Tuesday, November 10, 2009

Russian Campaign at Michael's - Part 14

(Click here or click on the Campaign 09: Russia menu item to see all the parts with the latest at the top. A Campaign using Empire Campaign System and Empire V rules and Adler 6mm Napoleonic figures of the French invading Russia in 1812.)

The battle with the Russian Grenaiders continues.

Eugene decides to deploy his Italians close together this time in order to deny the enemy the chance of catching a portion of his force unsupported and outgunned. He orders his small division on the extreme left flank with his guns deployed forward to bombard the enemy flank. On the left of this he orders the remnants of a light cavalry brigade plus a full light cavalry brigade to protect the left of the army.

Behind this lead division, a full division of Italians marches with it's brigades one behind the other up onto the ridgeline on the left flank with it's orders to attack the small village and then the enemy hill to the left of the main village.

Eugene's remaining infantry division (the guards) is ordered just to the left of the main road to threaten the main village but to stay out of range of it's defenders.

I am given command of the cavalry wing on the extreme left. I have 1 brigade of 1 regiment of Italian light cavalry and 1 brigade of 2 regiments of Italian light cavalry. This 2nd brigade includes a battery of 4 horse guns. My orders are to support the infantry on my right as they advance. My concern is the enemy horse opposing me. I have met with them before and they are well trained and experienced Guard light cavalry. But they have no guns with them this time.

Eugene's deployment of his divisions and brigades to the left of the main road

The left flank made up of a small and a full infantry division and 3 regiments of cavalry

Russian Grenadiers defend the small farming village on the left flank

The Italian Guards and Elites position themselves to threaten the main village but stay out of harms way. For now.

The rear units of the Italian Guards division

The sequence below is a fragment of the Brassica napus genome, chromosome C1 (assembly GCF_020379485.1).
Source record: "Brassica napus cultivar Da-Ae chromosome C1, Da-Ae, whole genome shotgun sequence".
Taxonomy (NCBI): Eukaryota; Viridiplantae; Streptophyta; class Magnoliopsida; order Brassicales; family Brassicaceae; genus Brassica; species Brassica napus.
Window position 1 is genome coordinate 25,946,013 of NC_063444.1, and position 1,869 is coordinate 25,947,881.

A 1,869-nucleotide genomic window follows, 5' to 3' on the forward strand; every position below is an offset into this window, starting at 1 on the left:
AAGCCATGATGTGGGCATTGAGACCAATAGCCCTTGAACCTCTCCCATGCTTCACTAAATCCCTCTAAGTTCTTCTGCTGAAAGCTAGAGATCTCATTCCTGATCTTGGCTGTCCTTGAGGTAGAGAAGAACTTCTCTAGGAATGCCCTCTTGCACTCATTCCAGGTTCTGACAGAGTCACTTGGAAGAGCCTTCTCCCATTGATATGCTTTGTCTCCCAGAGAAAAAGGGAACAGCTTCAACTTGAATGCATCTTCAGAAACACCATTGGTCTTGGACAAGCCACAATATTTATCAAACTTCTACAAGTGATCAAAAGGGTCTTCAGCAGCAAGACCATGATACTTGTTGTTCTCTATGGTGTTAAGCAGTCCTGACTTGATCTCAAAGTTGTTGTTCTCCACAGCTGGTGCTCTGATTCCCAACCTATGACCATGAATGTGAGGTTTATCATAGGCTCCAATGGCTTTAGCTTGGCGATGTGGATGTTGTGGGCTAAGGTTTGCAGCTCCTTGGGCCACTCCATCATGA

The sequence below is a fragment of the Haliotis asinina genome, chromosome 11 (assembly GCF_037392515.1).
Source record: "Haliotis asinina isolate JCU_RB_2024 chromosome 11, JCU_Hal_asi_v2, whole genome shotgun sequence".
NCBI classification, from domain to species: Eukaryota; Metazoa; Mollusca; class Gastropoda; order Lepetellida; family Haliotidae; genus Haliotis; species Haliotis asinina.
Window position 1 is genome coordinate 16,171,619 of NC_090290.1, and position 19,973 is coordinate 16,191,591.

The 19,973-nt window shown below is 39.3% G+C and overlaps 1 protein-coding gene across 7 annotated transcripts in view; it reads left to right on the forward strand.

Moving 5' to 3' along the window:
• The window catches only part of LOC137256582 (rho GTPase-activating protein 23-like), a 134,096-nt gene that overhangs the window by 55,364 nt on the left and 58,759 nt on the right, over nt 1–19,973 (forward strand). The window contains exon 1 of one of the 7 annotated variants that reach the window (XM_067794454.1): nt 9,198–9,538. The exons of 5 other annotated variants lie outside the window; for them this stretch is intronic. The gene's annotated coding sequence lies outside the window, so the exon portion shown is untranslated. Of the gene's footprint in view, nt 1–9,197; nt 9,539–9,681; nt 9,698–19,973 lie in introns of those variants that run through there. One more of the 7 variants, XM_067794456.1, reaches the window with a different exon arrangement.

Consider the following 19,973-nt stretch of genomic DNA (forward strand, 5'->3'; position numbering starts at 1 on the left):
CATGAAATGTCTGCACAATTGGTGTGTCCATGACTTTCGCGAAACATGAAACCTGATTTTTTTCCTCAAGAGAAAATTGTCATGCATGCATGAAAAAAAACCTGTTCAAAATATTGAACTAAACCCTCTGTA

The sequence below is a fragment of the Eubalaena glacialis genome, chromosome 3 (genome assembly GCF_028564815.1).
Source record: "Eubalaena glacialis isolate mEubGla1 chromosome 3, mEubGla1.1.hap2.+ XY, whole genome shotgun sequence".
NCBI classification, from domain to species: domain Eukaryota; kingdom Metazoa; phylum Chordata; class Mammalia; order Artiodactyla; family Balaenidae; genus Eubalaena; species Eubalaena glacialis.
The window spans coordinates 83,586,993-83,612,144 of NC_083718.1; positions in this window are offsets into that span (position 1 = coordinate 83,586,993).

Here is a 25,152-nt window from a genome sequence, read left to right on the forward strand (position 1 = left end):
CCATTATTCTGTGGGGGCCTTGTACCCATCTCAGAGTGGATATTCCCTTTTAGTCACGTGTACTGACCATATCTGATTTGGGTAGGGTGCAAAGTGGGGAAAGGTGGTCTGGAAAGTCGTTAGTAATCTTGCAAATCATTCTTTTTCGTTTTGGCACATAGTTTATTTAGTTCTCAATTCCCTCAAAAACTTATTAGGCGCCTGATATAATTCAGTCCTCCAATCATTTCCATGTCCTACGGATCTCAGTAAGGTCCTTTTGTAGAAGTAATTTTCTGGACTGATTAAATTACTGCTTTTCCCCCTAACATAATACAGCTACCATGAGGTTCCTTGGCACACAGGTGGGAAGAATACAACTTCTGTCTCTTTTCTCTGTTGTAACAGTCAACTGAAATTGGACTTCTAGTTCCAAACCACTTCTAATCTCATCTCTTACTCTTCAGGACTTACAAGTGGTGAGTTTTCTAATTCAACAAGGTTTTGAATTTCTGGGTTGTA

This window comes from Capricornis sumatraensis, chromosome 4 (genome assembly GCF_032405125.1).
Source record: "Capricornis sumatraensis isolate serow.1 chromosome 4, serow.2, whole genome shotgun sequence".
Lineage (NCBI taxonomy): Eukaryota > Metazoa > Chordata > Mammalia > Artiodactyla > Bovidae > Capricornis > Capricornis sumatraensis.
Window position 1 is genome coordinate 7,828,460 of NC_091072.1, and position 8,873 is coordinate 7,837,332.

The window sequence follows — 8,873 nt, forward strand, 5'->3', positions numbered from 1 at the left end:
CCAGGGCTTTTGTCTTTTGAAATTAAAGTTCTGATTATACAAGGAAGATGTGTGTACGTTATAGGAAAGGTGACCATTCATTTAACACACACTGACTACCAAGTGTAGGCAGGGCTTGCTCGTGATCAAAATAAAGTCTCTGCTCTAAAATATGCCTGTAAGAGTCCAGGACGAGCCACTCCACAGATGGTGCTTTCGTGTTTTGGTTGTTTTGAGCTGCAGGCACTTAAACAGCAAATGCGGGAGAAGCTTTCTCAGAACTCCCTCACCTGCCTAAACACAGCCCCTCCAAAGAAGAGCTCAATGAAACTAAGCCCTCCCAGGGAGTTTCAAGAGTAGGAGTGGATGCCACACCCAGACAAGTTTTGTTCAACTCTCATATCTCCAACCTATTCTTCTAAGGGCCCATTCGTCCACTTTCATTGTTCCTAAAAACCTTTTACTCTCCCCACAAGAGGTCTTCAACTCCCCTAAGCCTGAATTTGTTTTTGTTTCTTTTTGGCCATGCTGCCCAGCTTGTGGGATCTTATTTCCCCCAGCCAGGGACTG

Italian Guard cavalry

After an hour of positioning and bombarding enemy cavalry, Eugene decides to deploy his reserve - a French light cavalry division - to the extreme left to support the Italian cavalry in case they come to grips with the Russian Guard cavalry on that flank.

French light cavalry deploy behind the left flank with orders to get up and into the fray

After a long period of bombardment, the Russian generals pull their Guard cavalry on their right flank, our left, back behind the ridgeline for protection.

The Russian cavalry retire to behind the ridgeline and protection

Italian guns also manage to force the enemy garrisoning the farm village on the left to withdraw, leaving it undefended. Leading Italian formations, enter the village triumphantly.

The farm village on the left is won

As our troops storm the farm village, our infantry on the left surge forward only to be threatened by the same enemy cavalry that retired earlier, forcing them into squares.

It's now my time to shine. I order my cavalry regiments forward. I place them on the flank in line with the infantry but spaced enough appart so as not to be charged all at once by the enemy cavalry. Hopefully that will give me options should the enemy horse charge.

The enemy Guard cavalry on our left confidently trot forward as if to remind our infantry of their forbidding presence

My 3 regiments of cavalry position themselves on the left flank as the French light cavalry division arrives behind my position

At this time, the Russians defending the main village withdraw leaving a very small force to defend it.

The main village left lightly defended

My cavalry regiments eyeing off the enemy Guard cavalry on our left

As the enemy infantry leave the main village, the other Guard cavalry formation moves forward onto our right flank.

Enemy Guard cavalry on a ridgeline on our opposite right flank